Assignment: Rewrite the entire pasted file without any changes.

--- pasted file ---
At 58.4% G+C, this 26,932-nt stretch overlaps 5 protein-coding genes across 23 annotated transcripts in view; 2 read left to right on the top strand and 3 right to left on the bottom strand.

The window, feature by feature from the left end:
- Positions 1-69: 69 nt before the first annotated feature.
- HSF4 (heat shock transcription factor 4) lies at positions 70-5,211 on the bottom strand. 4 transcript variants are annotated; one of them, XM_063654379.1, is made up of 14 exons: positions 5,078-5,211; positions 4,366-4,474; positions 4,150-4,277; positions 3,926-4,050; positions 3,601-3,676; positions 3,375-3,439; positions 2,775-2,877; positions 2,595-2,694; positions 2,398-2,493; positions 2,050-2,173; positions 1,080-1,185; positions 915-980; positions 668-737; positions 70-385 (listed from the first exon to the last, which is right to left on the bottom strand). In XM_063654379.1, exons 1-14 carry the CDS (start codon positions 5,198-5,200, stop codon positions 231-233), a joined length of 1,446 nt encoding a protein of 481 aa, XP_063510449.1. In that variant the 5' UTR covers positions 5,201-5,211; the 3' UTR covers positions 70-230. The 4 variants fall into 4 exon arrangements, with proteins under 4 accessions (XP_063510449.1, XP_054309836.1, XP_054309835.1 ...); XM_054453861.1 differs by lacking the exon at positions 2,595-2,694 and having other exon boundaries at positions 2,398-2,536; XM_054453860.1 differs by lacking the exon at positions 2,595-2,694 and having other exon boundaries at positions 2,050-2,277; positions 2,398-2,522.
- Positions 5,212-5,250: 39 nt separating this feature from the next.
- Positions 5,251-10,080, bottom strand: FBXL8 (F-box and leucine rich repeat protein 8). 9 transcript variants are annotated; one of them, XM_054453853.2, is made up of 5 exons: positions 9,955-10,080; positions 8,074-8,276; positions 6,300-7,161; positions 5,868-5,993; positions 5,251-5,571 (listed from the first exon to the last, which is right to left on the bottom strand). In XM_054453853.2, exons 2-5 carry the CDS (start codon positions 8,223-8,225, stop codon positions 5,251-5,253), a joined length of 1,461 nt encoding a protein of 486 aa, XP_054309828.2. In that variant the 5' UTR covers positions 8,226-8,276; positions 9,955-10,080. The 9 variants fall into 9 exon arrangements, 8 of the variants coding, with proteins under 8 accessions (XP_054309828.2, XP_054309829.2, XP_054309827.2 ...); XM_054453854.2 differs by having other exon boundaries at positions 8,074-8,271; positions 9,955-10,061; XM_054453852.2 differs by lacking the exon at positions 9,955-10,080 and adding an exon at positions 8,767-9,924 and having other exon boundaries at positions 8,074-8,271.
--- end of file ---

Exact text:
At 58.4% G+C, this 26,932-nt stretch overlaps 5 protein-coding genes across 23 annotated transcripts in view; 2 read left to right on the top strand and 3 right to left on the bottom strand.

The window, feature by feature from the left end:
- Positions 1-69: 69 nt before the first annotated feature.
- HSF4 (heat shock transcription factor 4) lies at positions 70-5,211 on the bottom strand. 4 transcript variants are annotated; one of them, XM_063654379.1, is made up of 14 exons: positions 5,078-5,211; positions 4,366-4,474; positions 4,150-4,277; positions 3,926-4,050; positions 3,601-3,676; positions 3,375-3,439; positions 2,775-2,877; positions 2,595-2,694; positions 2,398-2,493; positions 2,050-2,173; positions 1,080-1,185; positions 915-980; positions 668-737; positions 70-385 (listed from the first exon to the last, which is right to left on the bottom strand). In XM_063654379.1, exons 1-14 carry the CDS (start codon positions 5,198-5,200, stop codon positions 231-233), a joined length of 1,446 nt encoding a protein of 481 aa, XP_063510449.1. In that variant the 5' UTR covers positions 5,201-5,211; the 3' UTR covers positions 70-230. The 4 variants fall into 4 exon arrangements, with proteins under 4 accessions (XP_063510449.1, XP_054309836.1, XP_054309835.1 ...); XM_054453861.1 differs by lacking the exon at positions 2,595-2,694 and having other exon boundaries at positions 2,398-2,536; XM_054453860.1 differs by lacking the exon at positions 2,595-2,694 and having other exon boundaries at positions 2,050-2,277; positions 2,398-2,522.
- Positions 5,212-5,250: 39 nt separating this feature from the next.
- Positions 5,251-10,080, bottom strand: FBXL8 (F-box and leucine rich repeat protein 8). 9 transcript variants are annotated; one of them, XM_054453853.2, is made up of 5 exons: positions 9,955-10,080; positions 8,074-8,276; positions 6,300-7,161; positions 5,868-5,993; positions 5,251-5,571 (listed from the first exon to the last, which is right to left on the bottom strand). In XM_054453853.2, exons 2-5 carry the CDS (start codon positions 8,223-8,225, stop codon positions 5,251-5,253), a joined length of 1,461 nt encoding a protein of 486 aa, XP_054309828.2. In that variant the 5' UTR covers positions 8,226-8,276; positions 9,955-10,080. The 9 variants fall into 9 exon arrangements, 8 of the variants coding, with proteins under 8 accessions (XP_054309828.2, XP_054309829.2, XP_054309827.2 ...); XM_054453854.2 differs by having other exon boundaries at positions 8,074-8,271; positions 9,955-10,061; XM_054453852.2 differs by lacking the exon at positions 9,955-10,080 and adding an exon at positions 8,767-9,924 and having other exon boundaries at positions 8,074-8,271.